Astrom

(ASCII transliteration for characters in the Latin script).

uconv is an utility from the ICU Project. On Debian and derivatives, you find it in the icu-devtools package.

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  • What happened here? I see the ring over the s and the umlaut above the m. Is my browser wrong, or do others see it as well? (Using Firefox 44.0 on Ubuntu 14.04 LTS) – jk - Reinstate Monica Feb 11 '16 at 11:15
  • Thanks, but I don't want to remove diacritics; actually I don't know what diacritics would be, since I'm dealing with Cyrillic - so и and й are fine and different letters, but и with ` above it would be wrong. – MatthewRock Feb 11 '16 at 11:17
  • @jknappen, that's a bug in your browser or rendering library (my browser (iceweasel on Debian) has the same bug, chromium doesn't). – Stéphane Chazelas Feb 11 '16 at 11:37
  • @MatthewRock, you need to clarify what is fine and what isn't. й is in iso-8859-5, is that the charset your characters need to be present in? Would iconv -t nfc -t iso-8859-5 work for you? – Stéphane Chazelas Feb 11 '16 at 11:41
  • Yeah, I might have been unclear. I am using utf-8, and I want Cyrillic alphabet. Apart from that, I don't have much more requirements. – MatthewRock Feb 11 '16 at 12:32
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There is a perl module Text::Unaccent available from CPAN for your purpose:

http://search.cpan.org/~ldachary/Text-Unaccent-1.08/Unaccent.pm

A sample perl script (working from STDIN to STDOUT) may look like:

#!/usr/bin/perl
use Text::Unaccent;
while ($zeile = <STDIN>)
{
   print STDOUT unac_string("UTF-8", $zeile);
}
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  • How can I get it and use it? – MatthewRock Feb 11 '16 at 11:37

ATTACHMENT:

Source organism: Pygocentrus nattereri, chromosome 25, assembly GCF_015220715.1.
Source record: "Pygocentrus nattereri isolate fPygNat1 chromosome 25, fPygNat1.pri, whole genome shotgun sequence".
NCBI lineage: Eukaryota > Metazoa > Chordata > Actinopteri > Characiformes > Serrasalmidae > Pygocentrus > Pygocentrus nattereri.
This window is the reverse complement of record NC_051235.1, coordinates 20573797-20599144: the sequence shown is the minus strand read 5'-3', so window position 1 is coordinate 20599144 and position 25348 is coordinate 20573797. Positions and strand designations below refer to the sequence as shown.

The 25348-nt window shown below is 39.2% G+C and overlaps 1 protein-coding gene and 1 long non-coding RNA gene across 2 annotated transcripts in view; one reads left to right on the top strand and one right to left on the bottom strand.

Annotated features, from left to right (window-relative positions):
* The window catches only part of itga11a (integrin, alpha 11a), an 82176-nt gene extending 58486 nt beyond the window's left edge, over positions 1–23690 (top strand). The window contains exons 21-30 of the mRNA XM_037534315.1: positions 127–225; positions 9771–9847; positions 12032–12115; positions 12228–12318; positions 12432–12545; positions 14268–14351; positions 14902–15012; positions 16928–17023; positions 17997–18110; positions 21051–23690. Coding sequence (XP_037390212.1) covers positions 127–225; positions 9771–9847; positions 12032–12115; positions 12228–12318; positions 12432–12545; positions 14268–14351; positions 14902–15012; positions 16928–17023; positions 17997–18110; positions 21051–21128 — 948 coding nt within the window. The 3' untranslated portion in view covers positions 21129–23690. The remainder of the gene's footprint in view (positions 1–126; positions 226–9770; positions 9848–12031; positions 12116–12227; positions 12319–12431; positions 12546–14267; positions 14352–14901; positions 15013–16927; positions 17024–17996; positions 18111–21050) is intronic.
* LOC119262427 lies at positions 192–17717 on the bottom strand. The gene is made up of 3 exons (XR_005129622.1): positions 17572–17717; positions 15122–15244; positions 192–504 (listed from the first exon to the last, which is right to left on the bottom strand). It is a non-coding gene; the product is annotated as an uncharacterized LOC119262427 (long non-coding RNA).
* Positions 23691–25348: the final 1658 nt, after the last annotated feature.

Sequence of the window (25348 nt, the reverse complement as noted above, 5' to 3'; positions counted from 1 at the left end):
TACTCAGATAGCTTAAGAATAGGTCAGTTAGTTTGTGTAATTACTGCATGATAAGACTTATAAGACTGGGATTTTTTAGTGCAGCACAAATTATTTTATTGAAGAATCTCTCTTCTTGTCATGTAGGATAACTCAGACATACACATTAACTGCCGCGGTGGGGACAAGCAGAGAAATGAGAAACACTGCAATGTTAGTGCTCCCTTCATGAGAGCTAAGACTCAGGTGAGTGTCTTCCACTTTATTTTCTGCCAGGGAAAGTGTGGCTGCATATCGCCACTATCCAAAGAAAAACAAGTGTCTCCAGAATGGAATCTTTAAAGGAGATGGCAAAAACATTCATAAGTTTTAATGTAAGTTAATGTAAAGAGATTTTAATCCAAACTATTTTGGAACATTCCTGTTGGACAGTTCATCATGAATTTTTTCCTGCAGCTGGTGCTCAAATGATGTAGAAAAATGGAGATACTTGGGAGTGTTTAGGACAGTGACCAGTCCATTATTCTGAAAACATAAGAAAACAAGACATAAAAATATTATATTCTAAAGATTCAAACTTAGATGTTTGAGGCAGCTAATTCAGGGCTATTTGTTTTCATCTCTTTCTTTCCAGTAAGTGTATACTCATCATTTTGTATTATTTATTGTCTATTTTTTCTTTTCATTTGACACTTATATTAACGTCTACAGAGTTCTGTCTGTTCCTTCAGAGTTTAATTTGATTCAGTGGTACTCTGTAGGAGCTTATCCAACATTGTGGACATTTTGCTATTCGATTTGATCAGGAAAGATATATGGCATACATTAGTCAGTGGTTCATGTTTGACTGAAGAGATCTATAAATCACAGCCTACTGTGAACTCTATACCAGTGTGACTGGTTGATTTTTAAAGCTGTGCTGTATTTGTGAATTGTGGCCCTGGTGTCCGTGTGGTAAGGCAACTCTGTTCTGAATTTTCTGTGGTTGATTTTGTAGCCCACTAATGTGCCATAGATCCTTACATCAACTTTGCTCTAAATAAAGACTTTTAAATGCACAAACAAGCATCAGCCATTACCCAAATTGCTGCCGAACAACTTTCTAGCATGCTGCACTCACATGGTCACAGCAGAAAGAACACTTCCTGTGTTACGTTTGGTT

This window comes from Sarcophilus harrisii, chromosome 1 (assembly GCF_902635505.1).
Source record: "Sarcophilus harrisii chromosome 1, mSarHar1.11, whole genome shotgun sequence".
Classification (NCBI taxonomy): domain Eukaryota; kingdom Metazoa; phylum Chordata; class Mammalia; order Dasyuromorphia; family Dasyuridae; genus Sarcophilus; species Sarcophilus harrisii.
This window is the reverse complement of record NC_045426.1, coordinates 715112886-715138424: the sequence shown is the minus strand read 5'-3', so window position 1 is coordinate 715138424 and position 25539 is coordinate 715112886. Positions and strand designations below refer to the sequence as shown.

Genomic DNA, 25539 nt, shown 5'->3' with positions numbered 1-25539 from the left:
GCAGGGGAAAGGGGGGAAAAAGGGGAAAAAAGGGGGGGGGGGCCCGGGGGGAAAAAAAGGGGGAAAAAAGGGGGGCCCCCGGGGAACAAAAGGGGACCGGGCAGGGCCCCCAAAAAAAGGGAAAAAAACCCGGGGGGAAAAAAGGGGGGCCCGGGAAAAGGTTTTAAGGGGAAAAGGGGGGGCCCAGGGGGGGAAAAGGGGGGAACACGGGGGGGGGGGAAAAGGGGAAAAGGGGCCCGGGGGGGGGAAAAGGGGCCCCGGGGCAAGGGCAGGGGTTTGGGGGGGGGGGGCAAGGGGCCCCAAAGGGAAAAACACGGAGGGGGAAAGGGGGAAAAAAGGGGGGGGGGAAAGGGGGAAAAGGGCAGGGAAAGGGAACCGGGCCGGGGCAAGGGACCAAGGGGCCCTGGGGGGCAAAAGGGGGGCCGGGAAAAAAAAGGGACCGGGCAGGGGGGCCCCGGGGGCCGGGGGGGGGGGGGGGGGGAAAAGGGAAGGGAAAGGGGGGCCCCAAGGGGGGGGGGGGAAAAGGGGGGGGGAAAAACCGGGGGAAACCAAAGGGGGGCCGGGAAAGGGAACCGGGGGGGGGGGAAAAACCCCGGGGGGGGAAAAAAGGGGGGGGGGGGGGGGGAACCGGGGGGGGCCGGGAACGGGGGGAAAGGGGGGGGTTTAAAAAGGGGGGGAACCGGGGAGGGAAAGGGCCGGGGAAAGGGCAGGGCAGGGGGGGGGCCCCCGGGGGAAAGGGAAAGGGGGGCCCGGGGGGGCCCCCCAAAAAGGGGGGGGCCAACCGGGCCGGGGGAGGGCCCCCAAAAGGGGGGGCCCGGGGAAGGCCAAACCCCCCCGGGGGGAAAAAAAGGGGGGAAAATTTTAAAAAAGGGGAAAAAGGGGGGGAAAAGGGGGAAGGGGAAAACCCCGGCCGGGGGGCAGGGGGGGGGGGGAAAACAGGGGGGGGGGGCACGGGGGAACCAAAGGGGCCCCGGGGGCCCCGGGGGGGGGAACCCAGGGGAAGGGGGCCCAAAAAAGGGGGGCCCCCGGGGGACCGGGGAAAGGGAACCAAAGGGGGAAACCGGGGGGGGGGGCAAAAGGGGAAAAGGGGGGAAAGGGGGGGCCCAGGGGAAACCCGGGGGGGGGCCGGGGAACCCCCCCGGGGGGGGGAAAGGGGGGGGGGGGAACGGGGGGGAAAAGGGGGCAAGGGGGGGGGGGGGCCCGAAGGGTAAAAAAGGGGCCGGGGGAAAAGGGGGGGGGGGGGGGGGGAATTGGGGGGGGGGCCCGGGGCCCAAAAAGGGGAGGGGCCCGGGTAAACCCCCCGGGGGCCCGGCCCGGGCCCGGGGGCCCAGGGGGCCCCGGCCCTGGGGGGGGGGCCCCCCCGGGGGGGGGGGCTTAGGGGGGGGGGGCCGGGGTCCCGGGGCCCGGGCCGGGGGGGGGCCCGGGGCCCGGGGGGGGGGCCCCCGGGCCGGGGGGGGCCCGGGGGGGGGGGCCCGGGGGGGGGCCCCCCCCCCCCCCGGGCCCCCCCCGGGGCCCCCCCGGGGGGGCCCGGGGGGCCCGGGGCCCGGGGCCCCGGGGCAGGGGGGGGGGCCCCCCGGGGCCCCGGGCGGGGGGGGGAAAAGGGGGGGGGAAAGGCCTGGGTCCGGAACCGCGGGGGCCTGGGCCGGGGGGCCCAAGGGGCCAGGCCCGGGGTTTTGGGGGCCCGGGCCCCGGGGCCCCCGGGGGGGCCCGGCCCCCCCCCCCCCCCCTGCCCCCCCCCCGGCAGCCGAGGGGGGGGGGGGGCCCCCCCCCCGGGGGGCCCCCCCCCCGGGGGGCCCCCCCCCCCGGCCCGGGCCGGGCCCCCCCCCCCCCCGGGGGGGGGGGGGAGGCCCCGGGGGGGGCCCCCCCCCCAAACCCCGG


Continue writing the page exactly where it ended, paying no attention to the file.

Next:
• There is a download link in the upper right part of the page I quoted. – jk - Reinstate Monica Feb 11 '16 at 13:00
  • @MatthewRock: To use it, write a small perl script reading your input file line by line, converting the line to unaccented and write them out again. – jk - Reinstate Monica Feb 11 '16 at 13:01
  • I might have been unclear - I am completely unfluent in Perl. Now since I am a programmer it's not an issue for me to do 10-minute research to write this script, but right now your answer is link-only - providing code snippet would both make it full answer, and help others who are not programmers, but stumble upon similar problem. – MatthewRock Feb 11 '16 at 13:12
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The solution I used is to use Emacs. I open the file, find the part with accents, copy a character with accent and one character before the accent. I go to the beginning of file, run M-x replace-string, paste what I copied, go to the beginning of the minibuffer, delete the character that was before, and run the command.

I figured that the accent was more like a pre-character, so by copying both the character I wanted and character before, I ensured to copy everything I wanted.